It’s December again, which means it’s time for the rollout of 2017’s holiday blockbusters. I don’t make it to the movies very often but I will be going to see Star Wars: The Last Jedi. Pixar recently released its latest offering, Coco, which also looks interesting. I doubt I’ll see more than those two. I’m rather critical of movies these days and there are some truly terrible looking ones being released this holiday season. At the top of that list might have to be Jumanji: Welcome to the Jungle, which looks like a money grab pinning its hopes on nostalgia for the original. Of course, it might be so awful that it’s actually entertaining (think Sharknado movies).
People of previous generations also enjoyed being entertained. In the days before film and Hollywood blockbusters, people went to live-action performances. Louisville became one of Kentucky’s leading theater centers in the decades following its founding in 1778. About the year 1808, according to Louisville’s 1832 city directory, a company of citizens formed a “dramatic institution” and erected the town’s first theater building on Jefferson Street. This building would be the first of many.
The Filson’s collection documents the popularity of theater in Louisville, particularly during the 19th century. The Filson holds a large collection of theater programs, preserving performances of both local amateurs and revered stars (read more HERE). In addition to its collection of programs, the Filson also has theater broadsides that advertise performances in Louisville and elsewhere in the state. I recently worked with a collection of broadsides that advertised performances at 14 different venues around Louisville.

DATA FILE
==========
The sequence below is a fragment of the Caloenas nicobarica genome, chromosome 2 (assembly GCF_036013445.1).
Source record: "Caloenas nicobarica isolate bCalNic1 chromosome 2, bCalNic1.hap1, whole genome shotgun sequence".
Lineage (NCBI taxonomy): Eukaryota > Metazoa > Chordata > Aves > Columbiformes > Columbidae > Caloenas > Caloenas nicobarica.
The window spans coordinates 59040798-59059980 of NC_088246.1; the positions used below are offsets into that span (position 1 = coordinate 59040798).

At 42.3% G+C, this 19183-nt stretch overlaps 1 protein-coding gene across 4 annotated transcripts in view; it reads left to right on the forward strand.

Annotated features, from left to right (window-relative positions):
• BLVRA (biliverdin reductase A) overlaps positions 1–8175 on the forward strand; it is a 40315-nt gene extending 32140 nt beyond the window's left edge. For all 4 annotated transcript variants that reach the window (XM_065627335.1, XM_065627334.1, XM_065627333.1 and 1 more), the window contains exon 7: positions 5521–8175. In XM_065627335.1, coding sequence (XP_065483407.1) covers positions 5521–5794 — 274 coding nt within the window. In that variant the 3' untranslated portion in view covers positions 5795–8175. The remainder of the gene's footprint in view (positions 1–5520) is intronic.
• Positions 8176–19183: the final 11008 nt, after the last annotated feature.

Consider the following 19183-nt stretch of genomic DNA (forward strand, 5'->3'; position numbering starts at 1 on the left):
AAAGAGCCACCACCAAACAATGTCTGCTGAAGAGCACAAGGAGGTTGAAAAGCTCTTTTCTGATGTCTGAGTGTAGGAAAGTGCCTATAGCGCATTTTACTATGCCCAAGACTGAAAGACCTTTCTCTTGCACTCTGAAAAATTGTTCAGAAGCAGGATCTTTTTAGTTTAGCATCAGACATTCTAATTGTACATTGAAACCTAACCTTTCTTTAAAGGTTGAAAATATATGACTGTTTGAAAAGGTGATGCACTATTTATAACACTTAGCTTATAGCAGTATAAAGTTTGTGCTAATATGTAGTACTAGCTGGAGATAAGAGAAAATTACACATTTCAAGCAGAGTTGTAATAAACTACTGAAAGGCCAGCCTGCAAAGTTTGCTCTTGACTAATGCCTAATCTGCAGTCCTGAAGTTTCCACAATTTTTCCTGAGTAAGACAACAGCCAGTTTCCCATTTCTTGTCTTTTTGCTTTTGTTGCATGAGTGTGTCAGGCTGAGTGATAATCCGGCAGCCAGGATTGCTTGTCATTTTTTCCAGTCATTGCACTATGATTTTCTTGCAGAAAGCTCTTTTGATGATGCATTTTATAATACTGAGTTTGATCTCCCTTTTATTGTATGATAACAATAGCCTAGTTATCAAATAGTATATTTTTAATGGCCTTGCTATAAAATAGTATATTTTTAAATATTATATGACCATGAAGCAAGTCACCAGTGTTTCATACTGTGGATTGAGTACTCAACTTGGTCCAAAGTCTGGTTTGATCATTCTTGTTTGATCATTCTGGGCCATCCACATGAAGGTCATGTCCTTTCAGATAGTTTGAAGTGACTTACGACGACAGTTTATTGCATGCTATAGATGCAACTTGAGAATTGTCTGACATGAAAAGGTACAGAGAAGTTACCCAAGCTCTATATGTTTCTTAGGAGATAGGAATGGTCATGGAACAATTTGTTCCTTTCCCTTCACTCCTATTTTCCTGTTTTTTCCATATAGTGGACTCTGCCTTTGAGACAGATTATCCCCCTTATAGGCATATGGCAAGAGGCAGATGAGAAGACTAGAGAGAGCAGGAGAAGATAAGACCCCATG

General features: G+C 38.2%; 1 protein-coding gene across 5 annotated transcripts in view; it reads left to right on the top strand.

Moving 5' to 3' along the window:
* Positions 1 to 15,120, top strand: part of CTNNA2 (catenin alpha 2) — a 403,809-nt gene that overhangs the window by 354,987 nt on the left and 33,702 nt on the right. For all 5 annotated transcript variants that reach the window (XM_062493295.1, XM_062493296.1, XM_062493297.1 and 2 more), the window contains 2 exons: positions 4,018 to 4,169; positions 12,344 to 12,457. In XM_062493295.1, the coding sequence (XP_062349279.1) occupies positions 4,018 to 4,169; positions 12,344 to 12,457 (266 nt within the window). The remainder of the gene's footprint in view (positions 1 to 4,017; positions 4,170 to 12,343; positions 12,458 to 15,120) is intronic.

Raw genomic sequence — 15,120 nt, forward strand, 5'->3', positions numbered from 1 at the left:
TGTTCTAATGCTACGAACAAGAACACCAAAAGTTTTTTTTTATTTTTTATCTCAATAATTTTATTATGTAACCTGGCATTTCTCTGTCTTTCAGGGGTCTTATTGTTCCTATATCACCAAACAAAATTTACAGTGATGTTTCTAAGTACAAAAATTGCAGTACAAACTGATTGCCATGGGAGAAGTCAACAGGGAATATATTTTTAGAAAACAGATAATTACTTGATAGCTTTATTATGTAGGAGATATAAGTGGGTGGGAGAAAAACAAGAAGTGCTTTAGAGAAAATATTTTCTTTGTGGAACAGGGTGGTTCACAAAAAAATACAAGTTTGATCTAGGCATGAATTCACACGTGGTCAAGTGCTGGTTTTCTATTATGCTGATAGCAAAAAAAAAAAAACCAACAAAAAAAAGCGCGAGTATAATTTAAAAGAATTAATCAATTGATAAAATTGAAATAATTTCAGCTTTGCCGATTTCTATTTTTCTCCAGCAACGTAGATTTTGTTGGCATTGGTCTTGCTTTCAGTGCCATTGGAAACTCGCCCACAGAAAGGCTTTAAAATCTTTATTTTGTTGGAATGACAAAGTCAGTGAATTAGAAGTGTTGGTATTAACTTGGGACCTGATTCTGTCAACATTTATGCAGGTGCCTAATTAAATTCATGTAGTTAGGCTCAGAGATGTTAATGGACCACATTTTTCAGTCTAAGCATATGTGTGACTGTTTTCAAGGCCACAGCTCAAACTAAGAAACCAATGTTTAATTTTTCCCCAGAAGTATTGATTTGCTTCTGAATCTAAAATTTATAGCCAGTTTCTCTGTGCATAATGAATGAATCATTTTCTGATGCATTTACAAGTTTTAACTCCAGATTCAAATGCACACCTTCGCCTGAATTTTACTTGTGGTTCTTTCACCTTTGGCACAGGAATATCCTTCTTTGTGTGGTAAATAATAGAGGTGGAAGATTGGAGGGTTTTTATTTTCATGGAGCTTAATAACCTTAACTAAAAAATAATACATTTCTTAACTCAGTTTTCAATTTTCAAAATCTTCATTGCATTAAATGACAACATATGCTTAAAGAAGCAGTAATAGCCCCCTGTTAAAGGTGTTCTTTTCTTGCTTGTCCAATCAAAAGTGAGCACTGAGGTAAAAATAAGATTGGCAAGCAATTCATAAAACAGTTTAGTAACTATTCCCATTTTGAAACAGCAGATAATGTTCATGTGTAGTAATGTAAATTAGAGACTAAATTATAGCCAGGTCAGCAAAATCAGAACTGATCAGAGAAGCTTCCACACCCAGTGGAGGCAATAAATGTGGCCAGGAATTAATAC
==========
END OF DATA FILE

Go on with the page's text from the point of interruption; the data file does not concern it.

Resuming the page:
The collection I worked with contained several broadsides for performances at a theater called Macauley’s. Although the building has long since been demolished, in its heyday Macauley’s was one of America’s premier playhouses. It eclipsed the fame and prestige of all other Louisville theaters of its time. Macauley’s opened in 1873 on Walnut Street and welcomed virtually all of the era’s famous performers.
The “moving pictures” originally shown as novelties at theaters in the late 1890s doomed venues such as Macauley’s. Stage plays and vaudeville performances succumbed to films, and subsequent theater construction reflected shifting public taste. Macauley’s was one of the victims of changing times. The theater was demolished in 1925 to make way for the Starks Building.
Subsequent generations have sought out a large part of their entertainment at the movie theaters. Louisville has more movie theater venues these days, despite still having a wonderful performing arts scene. For many families going to see a movie together has become a holiday tradition. Do you plan to go to any movies with family or friends this season? What are you hoping to see?